Indiana Locals defend beloved Christmas display from outsider Becket files friend-of-the-court brief in defense of Indiana nativity scene with broad local support
Ryan Colby 202-349-7219 firstname.lastname@example.org
WASHINGTON – A local group of ministers in Brownstown, Indiana is defending a beloved nativity scene from an out-of-town stranger represented by the ACLU. After driving by the nativity scene in the close-knit community of Brownstown, the out-of-towner felt offended by the mere sight of the display in the town square and sued the county. Despite the landmark Supreme Court decision in American Legion v. American Humanist Association, which protects public religious symbols, fights like this over popular traditions with religious elements haven’t subsided. Should the outsider and the ACLU prevail at the federal court of appeals, the small town of nearly 3,000 residents will be stripped of a beloved local tradition.
In Woodring v. Jackson County, the district court applied an outdated legal rule (the Lemon test) and struck down the display. Now on appeal to the Seventh Circuit, Becket (representing the Ministerial Association), filed a friend-of-the-court brief in support of the nativity scene, which is part of a broader “Hometown Holiday” display that includes Santa, carolers, and several reindeer. Becket’s brief explains that the Supreme Court meant what it said in American Legion: governments need not scrub the public square of references to religion. They are instead permitted to recognize the role religion has played—and continues to play—in our society.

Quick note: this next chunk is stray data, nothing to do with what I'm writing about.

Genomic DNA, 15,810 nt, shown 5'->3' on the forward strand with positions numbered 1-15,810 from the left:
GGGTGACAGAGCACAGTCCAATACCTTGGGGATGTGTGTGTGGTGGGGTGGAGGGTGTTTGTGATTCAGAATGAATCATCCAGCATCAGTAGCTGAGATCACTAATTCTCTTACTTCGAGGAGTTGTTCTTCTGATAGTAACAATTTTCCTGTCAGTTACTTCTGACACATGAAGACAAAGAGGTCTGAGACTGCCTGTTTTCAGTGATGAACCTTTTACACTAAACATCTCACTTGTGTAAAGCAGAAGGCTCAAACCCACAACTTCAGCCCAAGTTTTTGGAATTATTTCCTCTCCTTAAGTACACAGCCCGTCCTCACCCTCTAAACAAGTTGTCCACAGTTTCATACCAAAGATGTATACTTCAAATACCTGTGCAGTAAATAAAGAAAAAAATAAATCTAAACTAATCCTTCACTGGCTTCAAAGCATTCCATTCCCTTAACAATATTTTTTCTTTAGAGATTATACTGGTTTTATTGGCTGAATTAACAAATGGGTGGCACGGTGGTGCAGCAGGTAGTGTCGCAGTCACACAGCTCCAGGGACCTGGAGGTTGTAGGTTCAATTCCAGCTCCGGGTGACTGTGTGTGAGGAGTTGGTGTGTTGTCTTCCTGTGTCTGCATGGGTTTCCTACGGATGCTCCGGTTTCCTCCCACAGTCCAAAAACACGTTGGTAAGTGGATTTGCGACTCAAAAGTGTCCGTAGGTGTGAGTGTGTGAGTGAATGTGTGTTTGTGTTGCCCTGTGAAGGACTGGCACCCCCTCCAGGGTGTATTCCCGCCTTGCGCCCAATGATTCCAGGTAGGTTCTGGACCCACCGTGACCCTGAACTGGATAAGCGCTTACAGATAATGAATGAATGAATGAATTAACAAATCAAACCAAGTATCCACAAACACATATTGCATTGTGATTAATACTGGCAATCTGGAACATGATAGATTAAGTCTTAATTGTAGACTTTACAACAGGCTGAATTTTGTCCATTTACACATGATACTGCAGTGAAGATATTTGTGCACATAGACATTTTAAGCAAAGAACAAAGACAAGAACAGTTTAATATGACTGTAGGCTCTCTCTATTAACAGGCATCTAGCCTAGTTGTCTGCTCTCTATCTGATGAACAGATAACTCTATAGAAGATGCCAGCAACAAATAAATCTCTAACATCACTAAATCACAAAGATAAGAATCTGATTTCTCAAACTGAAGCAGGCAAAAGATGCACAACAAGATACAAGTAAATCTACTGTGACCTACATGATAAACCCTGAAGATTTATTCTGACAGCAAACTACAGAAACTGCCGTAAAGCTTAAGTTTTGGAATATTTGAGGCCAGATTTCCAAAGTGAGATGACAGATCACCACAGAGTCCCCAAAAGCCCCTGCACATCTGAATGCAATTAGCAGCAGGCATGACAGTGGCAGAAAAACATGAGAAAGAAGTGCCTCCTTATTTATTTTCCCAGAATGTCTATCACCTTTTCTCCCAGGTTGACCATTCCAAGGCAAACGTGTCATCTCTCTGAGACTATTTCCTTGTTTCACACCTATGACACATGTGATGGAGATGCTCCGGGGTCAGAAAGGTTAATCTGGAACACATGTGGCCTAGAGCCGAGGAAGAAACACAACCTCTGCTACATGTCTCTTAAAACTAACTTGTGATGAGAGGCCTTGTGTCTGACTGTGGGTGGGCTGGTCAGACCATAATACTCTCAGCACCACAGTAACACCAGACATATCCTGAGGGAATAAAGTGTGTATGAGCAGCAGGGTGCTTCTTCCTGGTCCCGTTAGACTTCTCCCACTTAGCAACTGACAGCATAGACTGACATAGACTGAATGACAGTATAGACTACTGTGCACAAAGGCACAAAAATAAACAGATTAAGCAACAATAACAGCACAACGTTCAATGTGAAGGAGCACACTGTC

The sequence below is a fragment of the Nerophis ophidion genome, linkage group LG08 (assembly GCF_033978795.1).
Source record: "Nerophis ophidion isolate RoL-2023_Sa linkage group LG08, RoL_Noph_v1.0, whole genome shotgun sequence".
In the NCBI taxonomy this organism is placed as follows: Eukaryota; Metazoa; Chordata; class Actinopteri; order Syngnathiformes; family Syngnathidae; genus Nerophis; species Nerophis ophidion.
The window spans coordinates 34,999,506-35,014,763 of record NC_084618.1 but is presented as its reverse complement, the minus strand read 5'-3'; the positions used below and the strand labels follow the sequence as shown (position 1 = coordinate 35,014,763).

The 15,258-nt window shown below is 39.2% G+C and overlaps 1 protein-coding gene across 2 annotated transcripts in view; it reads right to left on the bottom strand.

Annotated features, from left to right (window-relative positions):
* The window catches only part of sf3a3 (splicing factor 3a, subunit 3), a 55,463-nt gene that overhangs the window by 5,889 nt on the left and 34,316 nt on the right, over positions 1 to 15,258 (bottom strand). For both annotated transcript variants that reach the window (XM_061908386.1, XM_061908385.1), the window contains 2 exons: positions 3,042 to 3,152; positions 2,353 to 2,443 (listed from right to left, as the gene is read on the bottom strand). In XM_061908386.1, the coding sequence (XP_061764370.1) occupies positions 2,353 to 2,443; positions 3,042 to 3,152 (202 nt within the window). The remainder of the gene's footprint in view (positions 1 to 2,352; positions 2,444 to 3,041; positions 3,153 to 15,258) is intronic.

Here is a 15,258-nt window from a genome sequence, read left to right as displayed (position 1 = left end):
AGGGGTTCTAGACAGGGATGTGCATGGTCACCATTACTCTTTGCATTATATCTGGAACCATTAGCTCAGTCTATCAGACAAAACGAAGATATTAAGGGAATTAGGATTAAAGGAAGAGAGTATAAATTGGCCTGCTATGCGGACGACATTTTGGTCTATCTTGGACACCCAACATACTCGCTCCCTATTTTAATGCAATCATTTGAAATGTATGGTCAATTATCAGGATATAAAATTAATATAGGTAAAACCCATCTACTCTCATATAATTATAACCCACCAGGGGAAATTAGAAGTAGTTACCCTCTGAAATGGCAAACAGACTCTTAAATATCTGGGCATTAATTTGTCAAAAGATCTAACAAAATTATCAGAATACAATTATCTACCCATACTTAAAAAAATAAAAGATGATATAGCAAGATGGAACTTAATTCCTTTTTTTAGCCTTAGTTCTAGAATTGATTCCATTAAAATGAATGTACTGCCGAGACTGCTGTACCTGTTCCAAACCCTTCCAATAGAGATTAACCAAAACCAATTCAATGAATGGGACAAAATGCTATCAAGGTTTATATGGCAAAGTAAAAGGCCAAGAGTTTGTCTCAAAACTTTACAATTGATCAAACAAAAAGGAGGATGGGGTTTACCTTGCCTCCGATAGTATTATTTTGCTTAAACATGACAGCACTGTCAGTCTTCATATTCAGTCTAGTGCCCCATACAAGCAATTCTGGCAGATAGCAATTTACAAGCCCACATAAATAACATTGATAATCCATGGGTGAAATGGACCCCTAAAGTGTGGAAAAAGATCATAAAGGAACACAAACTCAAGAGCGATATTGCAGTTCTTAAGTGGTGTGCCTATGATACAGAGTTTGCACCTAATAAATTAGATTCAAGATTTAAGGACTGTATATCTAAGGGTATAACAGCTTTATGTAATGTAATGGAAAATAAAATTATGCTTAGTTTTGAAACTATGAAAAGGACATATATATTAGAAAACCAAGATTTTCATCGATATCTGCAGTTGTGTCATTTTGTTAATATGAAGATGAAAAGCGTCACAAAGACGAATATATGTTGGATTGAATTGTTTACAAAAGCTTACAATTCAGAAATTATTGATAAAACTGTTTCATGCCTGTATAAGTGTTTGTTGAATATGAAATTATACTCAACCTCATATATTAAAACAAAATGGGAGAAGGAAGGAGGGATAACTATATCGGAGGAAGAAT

“The annual nativity isn’t just a beloved holiday tradition, it’s a symbol of unity and God’s “goodwill to all men” during the Christmas season, said Doug Pogue, President, Brownstown Area Ministerial Association. “In a time of such fear and uncertainty in our country, it’s heartbreaking to think that our town could lose this important symbol of hope.”
Since 2019, three courts of appeals have applied American Legion to uphold religious symbols in the public square. If the nativity scene here is struck down, the Seventh Circuit will have ventured off on its own path, splitting from this consensus regarding American Legion’s meaning.
“Scrubbing religious symbols from the public square isn’t neutral—but hostile to religion,” said Diana Verm, senior counsel at Becket. “Three courts of appeals have already followed the Supreme Court’s lead and recognized that principle. We are confident that the Seventh Circuit will follow suit and preserve this beloved local display.”
For more information or to arrange an interview with a Becket attorney, contact Ryan Colby at email@example.com or 202-349-7219. Interviews can be arranged in English, Chinese, French, German, Portuguese, Russian, and Spanish.